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be quitted the county, till the whole of those of his own standing gave way to fate before him.

Having an early propensity to the study of antiquity among his general researches, and being allowedly an excellent classical scholar, he here laid the foundation of what in time became a considerable collection of books, and his little cabinet of coins grew in proportion; by which two assemblages (so scarce among country gentlemen in general) he was qualified to pursue these collateral studies, without neglecting his parochial duties, to which he was always assiduously attentive.

The few pieces which Mr. Pegge printed while he lived in Kent, will be mentioned hereafter, when we shall enumerate such of his writings as are most material. These (exclusively of Mr. Urban's obligations to him in this periodical publication) have appeared principally, and most conspicuously, in the Archæologia, which may be termed the Transactions of the Society of Antiquaries. In that valuable collection will be found forty-seven memoirs, written and communicated by him, many of which are of considerable length, being by much the greatest number hitherto contributed by any individual member of that respectable Society.

In returning to the order of time, we find that, in July, 1746, Mr. Pegge had the great misfortune to lose his wife; whose monumental inscription, in the church of Godmer sham, bears ample testimony of her worth, and where, in a short Latin inscription, she is said to be "Fœmina, si qua alia, sine dolo."

This event entirely changed Mr. Pegge's destinations; for he now zealously meditated on some mode of removing hims self without disadvantage, into his native county. To effect this, one of two points was to be carried; either to obtain some piece of preferment, tenable in its nature with his Kentish living, or to exchange the latter for an equivalent; in which last he eventually succeeded beyond his immediate expectations.

1796, June.

WE are now coming to a new epoch in the Doctor's life; but there is an interval of a few years to be accounted for, before he found an opportunity of effectually removing himself into Derbyshire.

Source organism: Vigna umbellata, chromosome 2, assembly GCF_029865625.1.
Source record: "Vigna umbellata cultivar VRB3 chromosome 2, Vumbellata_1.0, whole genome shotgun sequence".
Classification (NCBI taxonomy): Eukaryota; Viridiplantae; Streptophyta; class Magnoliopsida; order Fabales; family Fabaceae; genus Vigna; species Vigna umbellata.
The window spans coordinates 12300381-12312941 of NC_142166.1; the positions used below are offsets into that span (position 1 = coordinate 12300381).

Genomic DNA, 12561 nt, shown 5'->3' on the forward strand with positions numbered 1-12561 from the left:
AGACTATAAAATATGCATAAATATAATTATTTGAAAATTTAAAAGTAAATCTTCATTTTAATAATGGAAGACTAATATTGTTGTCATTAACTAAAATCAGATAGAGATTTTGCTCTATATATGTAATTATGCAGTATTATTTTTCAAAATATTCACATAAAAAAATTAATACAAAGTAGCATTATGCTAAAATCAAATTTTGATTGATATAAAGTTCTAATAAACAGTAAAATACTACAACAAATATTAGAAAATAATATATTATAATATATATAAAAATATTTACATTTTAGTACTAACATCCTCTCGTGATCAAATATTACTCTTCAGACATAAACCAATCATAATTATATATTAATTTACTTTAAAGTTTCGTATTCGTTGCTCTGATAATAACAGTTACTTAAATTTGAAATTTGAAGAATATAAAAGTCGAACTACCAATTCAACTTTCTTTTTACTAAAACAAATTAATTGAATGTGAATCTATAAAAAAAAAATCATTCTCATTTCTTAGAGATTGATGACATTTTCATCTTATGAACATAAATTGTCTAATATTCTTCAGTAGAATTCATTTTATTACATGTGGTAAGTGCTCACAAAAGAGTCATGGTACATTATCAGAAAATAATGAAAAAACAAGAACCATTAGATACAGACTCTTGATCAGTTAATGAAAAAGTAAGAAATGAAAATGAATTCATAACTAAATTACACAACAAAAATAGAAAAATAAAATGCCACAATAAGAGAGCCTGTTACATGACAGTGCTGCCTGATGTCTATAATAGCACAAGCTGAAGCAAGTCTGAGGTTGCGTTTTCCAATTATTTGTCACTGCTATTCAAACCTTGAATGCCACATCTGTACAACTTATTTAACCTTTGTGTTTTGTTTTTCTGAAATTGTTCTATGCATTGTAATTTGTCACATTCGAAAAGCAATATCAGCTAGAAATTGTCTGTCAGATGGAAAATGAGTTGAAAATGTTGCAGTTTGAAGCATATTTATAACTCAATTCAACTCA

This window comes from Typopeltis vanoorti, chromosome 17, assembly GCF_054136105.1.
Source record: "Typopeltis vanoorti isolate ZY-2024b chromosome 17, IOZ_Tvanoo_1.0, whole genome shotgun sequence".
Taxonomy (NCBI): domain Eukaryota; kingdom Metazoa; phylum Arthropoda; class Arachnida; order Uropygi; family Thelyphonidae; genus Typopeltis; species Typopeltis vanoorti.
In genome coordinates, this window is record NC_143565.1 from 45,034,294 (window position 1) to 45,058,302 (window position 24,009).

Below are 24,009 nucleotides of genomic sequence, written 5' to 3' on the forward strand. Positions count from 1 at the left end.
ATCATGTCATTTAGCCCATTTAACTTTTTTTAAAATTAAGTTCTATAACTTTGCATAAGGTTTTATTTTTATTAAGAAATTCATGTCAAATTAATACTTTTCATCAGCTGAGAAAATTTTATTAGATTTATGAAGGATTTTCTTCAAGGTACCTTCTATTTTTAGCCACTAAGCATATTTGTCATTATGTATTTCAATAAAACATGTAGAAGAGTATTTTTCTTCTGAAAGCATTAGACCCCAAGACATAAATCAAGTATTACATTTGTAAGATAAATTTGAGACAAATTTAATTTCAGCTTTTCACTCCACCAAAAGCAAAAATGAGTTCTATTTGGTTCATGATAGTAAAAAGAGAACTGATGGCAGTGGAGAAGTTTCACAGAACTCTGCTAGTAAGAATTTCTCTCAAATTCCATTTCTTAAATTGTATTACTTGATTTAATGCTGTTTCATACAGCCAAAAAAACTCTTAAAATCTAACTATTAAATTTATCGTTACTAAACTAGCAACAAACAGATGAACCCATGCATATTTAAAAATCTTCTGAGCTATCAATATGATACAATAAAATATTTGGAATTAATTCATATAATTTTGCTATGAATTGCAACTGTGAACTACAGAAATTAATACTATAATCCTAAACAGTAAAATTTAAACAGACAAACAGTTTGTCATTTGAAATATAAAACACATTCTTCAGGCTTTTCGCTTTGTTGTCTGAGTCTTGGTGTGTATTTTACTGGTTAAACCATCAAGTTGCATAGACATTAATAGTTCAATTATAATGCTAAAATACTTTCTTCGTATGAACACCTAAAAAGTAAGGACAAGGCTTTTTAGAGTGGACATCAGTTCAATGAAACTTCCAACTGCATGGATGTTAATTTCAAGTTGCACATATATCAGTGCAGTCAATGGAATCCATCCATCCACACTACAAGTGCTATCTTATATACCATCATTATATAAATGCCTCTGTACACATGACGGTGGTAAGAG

His wife being dead, his children young and at school, and himself reduced to a life of solitude, so ungenial to his

temper (though no man was better qualified to improve his leisure), he found relief by the kind offer of his valuable friend, the late Sir Edward Dering, Bart.

At this moment Sir Edward chose to place his son (the present baronet) under the care of a private tutor at home, to qualify him more competently for the university. Sir Edward's personal knowledge of Mr. Pegge, added to the family situation of the latter, mutually induced the former to offer, and the latter to accept, the proposal of removing from Godmersham to Surrenden (Sir Edward's mansionhouse) to superintend Mr. Dering's education for a short time; in which capacity he continued about a year and a half, till Mr. Dering was admitted of St. John's college, Cambridge, in March, 1751.

Sir Edward had no opportunity, by any patronage of his own, permanently to gratify Mr. Pegge, and to preserve him in the circle of their common friends. On the other hand, finding Mr. Pegge's propensity to a removal so very strong, Sir Edward reluctantly pursued every possible measure to effect it.

The first vacant living in Derbyshire which offered itself was the perpetual curacy of Brampton, near Chesterfield; a situation peculiarly eligible in many respects. It became vacant A.D. 1747; and, if it could have been obtained, would have placed Mr. Pegge in the centre of his early ac quaintance in that county; and, being tenable with his Kentish living, would not have totally estranged him from his friends in the South of England. The patronage of Brampton is in the Dean of Lincolu, which dignity was then filled by the Rev. Dr. Thomas Cheyney, to whom, Mr. Pegge being a stranger, the application was necessarily to be made in a circuitous manner, and he was obliged to employ more than a double mediation before his name could be mentioned to the dean.

The mode he proposed was through the influence of William, the third Duke of Devonshire, to whom Mr. Pegge was personally known as a Derbyshire man (though he had so long resided in Kent), having always paid his respects to his Grace on the public days at Chatsworth, as often as opportunity served, when on a visit in Derbyshire. Mr. Pegge did not, however, think himself sufficiently in the Duke's favour to make a direct address for his Grace's recommendation to the Dean of Lincoln, though the object so fully met his wishes in moderation, and in every other point. He had, therefore, recourse to a friend, the Right Rev. Dr. Fletcher, Bishop of Dromore, then in England;

who, in conjunction with the late Godfrey Watkinson, of Brampton Moor, Esq. (the principal resident gentleman in the parish of Brampton) solicited, and obtained, his Grace's interest with the Dean of Lincoln, who, in consequence, nominated Mr. Pegge to the living.

One point now seemed to be gained toward his re-transplantation into his native soil, after he had resisted considerable offers had he continued in Kent; and thus did he think himself virtually in possession of a living in. Derbyshire, which in its nature was tenable with Godmersham, in Kent. Henceforward, then, he no doubt felt a satisfaction that he should soon be enabled to live in Derbyshire, and occasionally visit his friends in Kent, instead of residing in that county, and visiting his friends in Derbyshire.

But, after all this assiduity and anxiety (as if admission and ejection had pursued him a second time), the result of Mr. Pegge's expectations was far from answering his then present wishes; for, when he thought himself secure by the Dean's nomination, and that nothing was wanting but the Bishop's license, the Dean's right of patronage was controverted by the parishioners of Brampton, who brought forward a nominee of their own.